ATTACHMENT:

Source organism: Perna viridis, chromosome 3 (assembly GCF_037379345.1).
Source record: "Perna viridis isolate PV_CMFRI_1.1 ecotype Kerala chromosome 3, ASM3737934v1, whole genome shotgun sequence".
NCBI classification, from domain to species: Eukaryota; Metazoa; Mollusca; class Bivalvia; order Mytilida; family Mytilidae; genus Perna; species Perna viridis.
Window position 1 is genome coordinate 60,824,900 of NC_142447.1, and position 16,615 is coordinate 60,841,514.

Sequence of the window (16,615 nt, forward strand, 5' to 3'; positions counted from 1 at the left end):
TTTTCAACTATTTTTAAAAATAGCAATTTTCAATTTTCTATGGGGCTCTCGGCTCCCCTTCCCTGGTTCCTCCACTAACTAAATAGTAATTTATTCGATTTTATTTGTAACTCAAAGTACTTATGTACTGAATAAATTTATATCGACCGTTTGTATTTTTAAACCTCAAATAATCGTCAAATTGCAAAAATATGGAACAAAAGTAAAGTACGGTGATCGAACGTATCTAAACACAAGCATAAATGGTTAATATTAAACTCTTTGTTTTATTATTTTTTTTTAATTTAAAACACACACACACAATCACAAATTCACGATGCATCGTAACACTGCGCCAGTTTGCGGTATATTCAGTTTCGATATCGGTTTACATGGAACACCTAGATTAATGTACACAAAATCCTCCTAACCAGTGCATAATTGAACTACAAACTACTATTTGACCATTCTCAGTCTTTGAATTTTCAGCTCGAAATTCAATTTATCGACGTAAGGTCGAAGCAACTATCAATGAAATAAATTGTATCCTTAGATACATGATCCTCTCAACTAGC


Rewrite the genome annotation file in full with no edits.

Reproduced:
Source organism: Perna viridis, chromosome 3 (assembly GCF_037379345.1).
Source record: "Perna viridis isolate PV_CMFRI_1.1 ecotype Kerala chromosome 3, ASM3737934v1, whole genome shotgun sequence".
NCBI classification, from domain to species: Eukaryota; Metazoa; Mollusca; class Bivalvia; order Mytilida; family Mytilidae; genus Perna; species Perna viridis.
Window position 1 is genome coordinate 60,824,900 of NC_142447.1, and position 16,615 is coordinate 60,841,514.

Sequence of the window (16,615 nt, forward strand, 5' to 3'; positions counted from 1 at the left end):
TTTTCAACTATTTTTAAAAATAGCAATTTTCAATTTTCTATGGGGCTCTCGGCTCCCCTTCCCTGGTTCCTCCACTAACTAAATAGTAATTTATTCGATTTTATTTGTAACTCAAAGTACTTATGTACTGAATAAATTTATATCGACCGTTTGTATTTTTAAACCTCAAATAATCGTCAAATTGCAAAAATATGGAACAAAAGTAAAGTACGGTGATCGAACGTATCTAAACACAAGCATAAATGGTTAATATTAAACTCTTTGTTTTATTATTTTTTTTTAATTTAAAACACACACACACAATCACAAATTCACGATGCATCGTAACACTGCGCCAGTTTGCGGTATATTCAGTTTCGATATCGGTTTACATGGAACACCTAGATTAATGTACACAAAATCCTCCTAACCAGTGCATAATTGAACTACAAACTACTATTTGACCATTCTCAGTCTTTGAATTTTCAGCTCGAAATTCAATTTATCGACGTAAGGTCGAAGCAACTATCAATGAAATAAATTGTATCCTTAGATACATGATCCTCTCAACTAGC